Children Will Not Throw Rocks At Aircraft.”  

This directive was sternly handed down to us when we lived at Fort Bragg by our mother, her hard eyes glittering and her lips tightly pursed in a twisted frown. We were in the kitchen of our military quarters (apartment to you civilian folks); supper was being prepared in preparation for my father’s arrival from work.

My brother and I just stared at her wide eyed confusion, not that we allowed our confusion to show. When my mom demanded something, you didn’t act confused about the demand. That would just lead to a frenzied and perhaps extremely violent outburst. You simply obeyed as best you could – no questions asked, no protests made. Question and answer sessions in our household worked quite simply: they would ask the questions, and you would answer. Never the other way around. NEVER. And the other thing: no matter what happened in the outside world – if it was local, and it involved kids: we were suspected of being involved. (I’ll never forget her accusing me of getting a girl pregnant when I was 15 – a girl I’d never heard of who lived almost a mile away. And we weren’t even allowed to date at that age!)

“Some kids were throwing rocks at a helicopter yesterday,” she said, turning back to the stove. “They brought the helicopter down, killing all the G.I.’s on board.” She wheeled, her eyes hard and suspicious. “They were at a playground. You weren’t there, were you?”

My brother and I looked at each other in amazement. Rocks? Bringing a military chopper down? I actually felt a swelling sense of pride mixing with my horror and amazement. We lived on a military base; this was during the Vietnam war – and choppers were military machines, therefore invulnerable. The thought that some kids – mere children like us! – could bring one of those massive machines down armed with nothing but rocks! – astounded me.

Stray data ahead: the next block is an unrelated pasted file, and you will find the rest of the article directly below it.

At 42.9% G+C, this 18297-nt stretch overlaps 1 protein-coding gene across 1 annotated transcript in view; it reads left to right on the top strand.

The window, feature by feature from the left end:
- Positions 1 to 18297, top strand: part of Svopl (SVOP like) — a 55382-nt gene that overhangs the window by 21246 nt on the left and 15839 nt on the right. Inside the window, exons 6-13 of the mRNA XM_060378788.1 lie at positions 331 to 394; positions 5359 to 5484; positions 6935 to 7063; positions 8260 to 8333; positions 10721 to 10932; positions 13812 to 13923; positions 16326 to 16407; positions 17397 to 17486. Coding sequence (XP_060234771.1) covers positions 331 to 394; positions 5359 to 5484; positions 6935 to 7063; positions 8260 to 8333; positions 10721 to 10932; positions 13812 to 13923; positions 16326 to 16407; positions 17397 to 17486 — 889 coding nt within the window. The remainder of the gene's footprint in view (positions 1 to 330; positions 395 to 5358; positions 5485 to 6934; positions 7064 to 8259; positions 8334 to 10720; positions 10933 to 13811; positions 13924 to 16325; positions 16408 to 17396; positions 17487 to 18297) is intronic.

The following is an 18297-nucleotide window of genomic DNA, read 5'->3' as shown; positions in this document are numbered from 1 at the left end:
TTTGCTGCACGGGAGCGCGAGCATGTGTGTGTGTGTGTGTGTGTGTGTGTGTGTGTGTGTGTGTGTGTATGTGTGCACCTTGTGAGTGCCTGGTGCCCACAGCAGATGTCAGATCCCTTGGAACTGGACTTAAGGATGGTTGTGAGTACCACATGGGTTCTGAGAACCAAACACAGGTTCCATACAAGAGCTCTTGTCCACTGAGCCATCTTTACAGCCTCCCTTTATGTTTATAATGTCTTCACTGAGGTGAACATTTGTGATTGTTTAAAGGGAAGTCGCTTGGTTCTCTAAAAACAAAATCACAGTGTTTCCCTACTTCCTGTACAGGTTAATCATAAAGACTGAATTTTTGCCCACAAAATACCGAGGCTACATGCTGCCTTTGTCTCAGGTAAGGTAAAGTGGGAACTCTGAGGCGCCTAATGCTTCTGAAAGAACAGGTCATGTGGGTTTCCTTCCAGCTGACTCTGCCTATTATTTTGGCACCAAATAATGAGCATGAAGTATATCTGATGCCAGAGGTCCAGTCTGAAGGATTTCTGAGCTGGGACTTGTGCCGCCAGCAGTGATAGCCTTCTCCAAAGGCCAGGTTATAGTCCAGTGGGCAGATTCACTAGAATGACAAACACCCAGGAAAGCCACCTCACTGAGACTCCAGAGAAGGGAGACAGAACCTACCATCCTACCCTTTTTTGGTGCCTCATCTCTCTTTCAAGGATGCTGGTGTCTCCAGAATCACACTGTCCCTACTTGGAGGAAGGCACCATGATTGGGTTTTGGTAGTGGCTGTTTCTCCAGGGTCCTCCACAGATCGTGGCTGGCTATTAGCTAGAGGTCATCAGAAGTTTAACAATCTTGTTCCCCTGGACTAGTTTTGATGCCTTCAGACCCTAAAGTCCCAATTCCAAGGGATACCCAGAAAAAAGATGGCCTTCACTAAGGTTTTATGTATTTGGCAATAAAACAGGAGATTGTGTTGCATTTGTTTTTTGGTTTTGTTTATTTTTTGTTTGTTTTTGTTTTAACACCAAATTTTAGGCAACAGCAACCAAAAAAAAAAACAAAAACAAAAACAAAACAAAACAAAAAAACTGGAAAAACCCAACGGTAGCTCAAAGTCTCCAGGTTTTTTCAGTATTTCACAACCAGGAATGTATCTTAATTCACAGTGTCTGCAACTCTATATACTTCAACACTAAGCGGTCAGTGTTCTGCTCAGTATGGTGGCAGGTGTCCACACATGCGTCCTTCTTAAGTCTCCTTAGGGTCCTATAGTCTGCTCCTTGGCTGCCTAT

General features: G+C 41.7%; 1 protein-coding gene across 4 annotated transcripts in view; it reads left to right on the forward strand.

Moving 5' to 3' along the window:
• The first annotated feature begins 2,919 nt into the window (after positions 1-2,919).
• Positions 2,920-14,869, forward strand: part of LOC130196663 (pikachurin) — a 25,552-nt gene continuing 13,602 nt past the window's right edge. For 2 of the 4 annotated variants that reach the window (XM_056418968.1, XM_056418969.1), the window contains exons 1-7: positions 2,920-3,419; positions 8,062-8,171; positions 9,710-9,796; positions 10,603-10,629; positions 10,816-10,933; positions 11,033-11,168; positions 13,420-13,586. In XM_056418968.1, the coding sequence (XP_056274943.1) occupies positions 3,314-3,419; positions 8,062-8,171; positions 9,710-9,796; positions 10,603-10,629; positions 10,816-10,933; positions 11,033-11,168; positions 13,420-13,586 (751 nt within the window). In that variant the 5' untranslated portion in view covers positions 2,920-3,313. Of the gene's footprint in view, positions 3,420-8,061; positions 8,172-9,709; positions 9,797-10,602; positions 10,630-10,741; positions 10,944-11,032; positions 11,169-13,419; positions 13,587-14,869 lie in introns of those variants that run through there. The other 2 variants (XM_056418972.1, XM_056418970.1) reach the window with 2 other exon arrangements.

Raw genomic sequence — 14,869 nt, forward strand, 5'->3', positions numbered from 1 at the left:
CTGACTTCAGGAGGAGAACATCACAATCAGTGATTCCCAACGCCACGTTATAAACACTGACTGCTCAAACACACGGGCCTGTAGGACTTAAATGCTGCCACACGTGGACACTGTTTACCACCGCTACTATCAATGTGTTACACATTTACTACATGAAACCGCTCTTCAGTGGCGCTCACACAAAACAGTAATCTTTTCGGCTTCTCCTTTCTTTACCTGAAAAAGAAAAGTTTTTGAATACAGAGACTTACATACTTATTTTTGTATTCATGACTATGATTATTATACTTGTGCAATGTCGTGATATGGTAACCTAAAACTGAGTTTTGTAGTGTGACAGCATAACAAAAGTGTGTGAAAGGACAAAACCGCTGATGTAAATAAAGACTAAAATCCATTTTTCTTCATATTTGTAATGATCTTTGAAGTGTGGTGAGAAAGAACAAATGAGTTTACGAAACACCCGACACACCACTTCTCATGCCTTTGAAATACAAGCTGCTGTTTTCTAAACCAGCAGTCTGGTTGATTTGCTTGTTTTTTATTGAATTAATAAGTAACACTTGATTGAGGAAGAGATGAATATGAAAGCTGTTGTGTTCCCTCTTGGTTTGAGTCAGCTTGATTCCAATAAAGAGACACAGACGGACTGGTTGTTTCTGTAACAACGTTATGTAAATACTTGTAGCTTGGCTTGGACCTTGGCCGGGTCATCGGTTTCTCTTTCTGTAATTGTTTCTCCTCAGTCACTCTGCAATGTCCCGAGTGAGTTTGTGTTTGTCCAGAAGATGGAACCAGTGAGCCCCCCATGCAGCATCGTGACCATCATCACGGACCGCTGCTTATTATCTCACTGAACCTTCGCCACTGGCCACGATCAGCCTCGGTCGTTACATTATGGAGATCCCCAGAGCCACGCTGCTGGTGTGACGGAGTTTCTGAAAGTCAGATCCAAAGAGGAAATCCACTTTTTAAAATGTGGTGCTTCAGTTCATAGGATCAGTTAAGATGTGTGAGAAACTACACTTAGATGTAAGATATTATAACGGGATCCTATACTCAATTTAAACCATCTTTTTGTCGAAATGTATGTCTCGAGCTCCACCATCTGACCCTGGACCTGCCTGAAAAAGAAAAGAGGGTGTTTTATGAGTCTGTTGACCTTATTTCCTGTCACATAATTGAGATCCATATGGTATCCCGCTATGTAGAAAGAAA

“No ma’am,” we dutifully replied. Her eyes darted back and forth between us, like a sweeping switch seeking a victim as she checked our faces for a lie.

“Good.” She said, turning back to the stove. “They came out with a directive. It’s posted on all the bulletin boards. Children Will Not Throw Rocks At Aircraft. And that means you.”

“Yes ma’am,” we dutifully replied again, nodding. We Would Not Throw Rocks At Aircraft. It was forbidden. The Army had said so. And the Army was god. (Thank you, Boomer, for that reminder!)

And so the story came out.

The helicopter had been flying over a playground. The kids below began throwing rocks at it. It brought the aircraft down. The soldiers inside were killed. (Just how LOW were they flying, I wondered at the time – and still wonder – and WHY so low over a PLAYGROUND? Were they going to rappel down to the monkey bars? Take a ride on the swings? It made no sense to me; no more sense than the fact that a child, throwing a rock, could bring down such a machine. In today’s society the Army would be held to blame. But this was the Vietnam era: the military could do as it desired – as long as it was on the Base.)

The Army was hunting the children responsible for the crash. “Hunting.”  That was the word that was used.  I could almost envision soldiers stealthily creeping around the huge apartment buildings, lurking in the bushes, rifles in their hands.   Their fathers would be severely punished. That’s how it works on a military base: the father is punished for the sins of the children. And that guarantees the father WILL punish the child. But not before the father is stripped of rank (perhaps), prestige, money, and the family thrown off the base. I don’t know too many fathers who wouldn’t pound their child’s butt over that! I know I would.  Or at least would want to.


Children Will Not Throw Rocks At Aircraft.

It is kind of funny in a ridiculous sort of way when you think about it (ignoring the tragedy which spawned the directive). Children will throw rocks. Children will throw rocks at things that fly. And here’s the funniest thing: the Army, dictating policy to children – and expecting them to obey it.  Like the children were soldiers, too.


You would’ve thought they knew better.  After all: they were the ones who trained us, raised us: little warrior’s sons.